By Nancy Reau, MD and Donald M. Jensen, MD
Hepatitis C virus (HCV) is a hepatitis virus transmitted through blood-to-blood exposure. Hepatitis C is commonly acquired through blood product transfusions (primarily before 1992), needle sharing (including acupuncture), tattooing, body-piercing, and even through sharing personal hygiene items. In as many as 10% of individuals transmission route cannot be explained.
What is my risk of acquiring hepatitis C from a needlestick?
Unlike hepatitis B virus, hepatitis C is not efficiently transmitted from a needlestick. The average rate of seroconversion (changing from hepatitis C antibody negative to hepatitis C antibody positive) after an occupational exposure to HCV positive blood is about 1.8%, but has ranged as high as 7-10% in some studies. This risk is highest with hollow-bore needles.
What can be done to prevent the transmission of hepatitis C?
There is currently no vaccine or immunoglobulin (IG) to protect against HCV transmission. Several studies evaluating the response to passive immunoglobulin found that high anti-HCV titer IG did not prevent transmission. This makes sense given that the rapid mutation rate of HCV allows the virus to escape from any protective antibody that may form during infection. Postexposure treatment with interferon, with or without ribavirin, is also confusing and controversial. At present, however, there is no recommendation for the use of antiviral therapy following needlestick exposure to an HCV-positive source.
What should I do if I’m exposed to HCV positive blood?
Currently, the best recommendation is to carefully monitor for laboratory abnormalities, signs and symptoms of acute hepatitis C infection. Acute hepatitis C is a difficult disease to study. This is due to the declining incidence of acute hepatitis C and the fact that most patients are not initially symptomatic. Given these limitations, a non-controlled study evaluating the response to a 24-week course of interferon alfa (Jaeckel et al.,: Treatment of Acute Hepatitis C with Interferon Alfa-2b. NEJM 2001;345:1452-1457) found that 98 percent of treated patients exhibited a sustained biochemical and virologic response 24 weeks after treatment of acute hepatitis C. These are exciting results, especially given that previous studies suggested that only 15-30% of individuals with acute infection recover without treatment.
Should we treat everyone with acute hepatitis C or exposure to hepatitis C? Before recommending any treatment, we should be sure that it is the best thing for the patient. Interferon is expensive and has many side effects, some of which could be life-threatening. The study was not controlled (i.e., there was not a group with acute hepatitis C that did not receive treatment). We know that 15-30% of patients exposed to hepatitis C will recover without any treatment. In addition, the patients in the study were symptomatic and often had jaundice. Previous investigations suggest that progression to chronic hepatitis C is much lower in young patients with jaundice, making it more likely that these individuals could have spontaneous clearance. The individuals in the study were not treated immediately after exposure, but rather months after they had symptoms. This would suggest that therapy could be delayed without adverse affects, allowing patients to spontaneously recover before prescribing an expensive and difficult to tolerate medication. But the number one reason that interferon therapy is not standard in acute infection is that we need more data to ensure that this is the most beneficial treatment to offer. Currently, the US public health service guidelines for management of HCV exposures include:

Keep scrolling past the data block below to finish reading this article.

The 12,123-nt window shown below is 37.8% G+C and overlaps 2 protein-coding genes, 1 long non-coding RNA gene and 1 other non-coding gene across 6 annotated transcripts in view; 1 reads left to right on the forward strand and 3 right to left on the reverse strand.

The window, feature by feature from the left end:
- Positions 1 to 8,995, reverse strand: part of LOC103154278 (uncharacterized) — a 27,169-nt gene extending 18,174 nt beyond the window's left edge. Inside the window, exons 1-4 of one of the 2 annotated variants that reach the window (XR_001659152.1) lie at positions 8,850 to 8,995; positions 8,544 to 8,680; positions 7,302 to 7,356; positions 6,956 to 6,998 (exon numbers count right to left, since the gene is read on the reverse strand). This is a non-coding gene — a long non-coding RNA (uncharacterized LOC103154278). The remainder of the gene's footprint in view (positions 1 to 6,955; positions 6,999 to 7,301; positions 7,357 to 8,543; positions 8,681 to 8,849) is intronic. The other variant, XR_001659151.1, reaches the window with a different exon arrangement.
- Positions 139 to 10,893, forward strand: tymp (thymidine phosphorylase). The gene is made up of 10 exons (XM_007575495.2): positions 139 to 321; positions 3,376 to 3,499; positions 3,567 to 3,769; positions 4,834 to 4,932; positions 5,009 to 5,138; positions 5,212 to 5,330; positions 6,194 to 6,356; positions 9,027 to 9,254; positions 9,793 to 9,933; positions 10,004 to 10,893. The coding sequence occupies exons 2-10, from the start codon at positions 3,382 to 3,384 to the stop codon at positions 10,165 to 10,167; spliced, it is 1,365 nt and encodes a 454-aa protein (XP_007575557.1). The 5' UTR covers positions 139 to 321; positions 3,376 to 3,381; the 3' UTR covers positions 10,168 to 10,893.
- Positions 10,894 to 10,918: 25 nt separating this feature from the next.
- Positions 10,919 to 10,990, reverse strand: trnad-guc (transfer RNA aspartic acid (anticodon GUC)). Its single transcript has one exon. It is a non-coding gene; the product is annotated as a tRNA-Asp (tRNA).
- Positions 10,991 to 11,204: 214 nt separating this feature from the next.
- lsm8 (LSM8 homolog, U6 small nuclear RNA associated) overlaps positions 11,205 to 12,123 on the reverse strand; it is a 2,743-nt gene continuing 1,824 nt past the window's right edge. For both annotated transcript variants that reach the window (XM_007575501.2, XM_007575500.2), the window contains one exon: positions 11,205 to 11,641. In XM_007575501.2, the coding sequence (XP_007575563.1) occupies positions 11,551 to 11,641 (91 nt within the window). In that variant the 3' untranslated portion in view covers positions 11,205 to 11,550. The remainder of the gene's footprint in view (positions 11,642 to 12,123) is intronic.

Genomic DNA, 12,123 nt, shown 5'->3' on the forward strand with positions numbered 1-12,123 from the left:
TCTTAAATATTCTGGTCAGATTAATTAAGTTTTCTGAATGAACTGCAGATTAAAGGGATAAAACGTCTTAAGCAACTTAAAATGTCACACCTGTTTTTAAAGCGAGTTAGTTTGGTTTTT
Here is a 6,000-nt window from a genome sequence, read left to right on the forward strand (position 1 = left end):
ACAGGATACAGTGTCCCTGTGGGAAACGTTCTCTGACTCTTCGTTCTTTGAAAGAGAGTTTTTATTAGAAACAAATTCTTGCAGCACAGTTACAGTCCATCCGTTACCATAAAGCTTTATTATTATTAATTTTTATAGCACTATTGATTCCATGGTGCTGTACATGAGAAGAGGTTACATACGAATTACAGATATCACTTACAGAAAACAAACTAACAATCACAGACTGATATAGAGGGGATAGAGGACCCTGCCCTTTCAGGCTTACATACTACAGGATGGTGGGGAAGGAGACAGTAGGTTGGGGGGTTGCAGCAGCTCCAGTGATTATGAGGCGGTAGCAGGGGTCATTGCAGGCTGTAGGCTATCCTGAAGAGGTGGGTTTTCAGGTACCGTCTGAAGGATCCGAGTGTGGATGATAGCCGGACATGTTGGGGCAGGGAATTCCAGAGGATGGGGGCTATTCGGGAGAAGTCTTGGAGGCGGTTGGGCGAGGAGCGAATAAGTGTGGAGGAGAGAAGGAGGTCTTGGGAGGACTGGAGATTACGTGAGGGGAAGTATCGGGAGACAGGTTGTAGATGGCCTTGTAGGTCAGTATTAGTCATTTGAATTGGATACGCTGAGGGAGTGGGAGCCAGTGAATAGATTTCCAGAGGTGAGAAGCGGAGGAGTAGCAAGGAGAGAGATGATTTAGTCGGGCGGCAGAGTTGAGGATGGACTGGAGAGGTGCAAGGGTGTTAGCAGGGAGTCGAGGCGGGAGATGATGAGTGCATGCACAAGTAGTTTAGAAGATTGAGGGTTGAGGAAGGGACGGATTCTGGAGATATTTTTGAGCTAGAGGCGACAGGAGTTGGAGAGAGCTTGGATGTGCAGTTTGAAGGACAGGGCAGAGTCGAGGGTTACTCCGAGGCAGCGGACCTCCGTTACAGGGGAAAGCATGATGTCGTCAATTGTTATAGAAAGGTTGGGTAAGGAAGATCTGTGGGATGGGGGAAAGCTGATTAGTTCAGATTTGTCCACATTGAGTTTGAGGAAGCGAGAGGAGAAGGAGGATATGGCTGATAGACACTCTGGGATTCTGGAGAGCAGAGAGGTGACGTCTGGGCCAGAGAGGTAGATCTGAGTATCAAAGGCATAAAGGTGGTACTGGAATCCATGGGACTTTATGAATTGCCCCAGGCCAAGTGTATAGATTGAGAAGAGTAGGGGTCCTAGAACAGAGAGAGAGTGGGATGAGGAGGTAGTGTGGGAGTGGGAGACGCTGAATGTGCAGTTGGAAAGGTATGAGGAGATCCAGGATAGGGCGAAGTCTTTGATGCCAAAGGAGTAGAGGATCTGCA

The 2002 NIH Consensus conference recommended that patients with acute hepatitis C were potential candidates for interferon therapy, but realized many questions remained unanswered, particularly: which patients with acute HCV should be treated, and when is the ideal time to start therapy?
- Baseline testing for anti-HCV and ALT activity
- Follow-up testing at 4-6 months for anti-HCV and ALT activity or HCV RNA at 4-6 weeks
- Exposed individuals should not donate blood, plasma, organs, tissue, or semen
- Exposed person does not need to modify sexual practices or refrain from pregnancy or discontinue breast feeding
- When HCV infection is confirmed early, the person should be referred for medical management to a specialist in this area
- IG and anti-viral agents are not recommended
Copyright February 2003 – Hepatitis C Support Project - All Rights Reserved. Permission to reprint is granted and encouraged with credit to the Hepatitis C Support Project.
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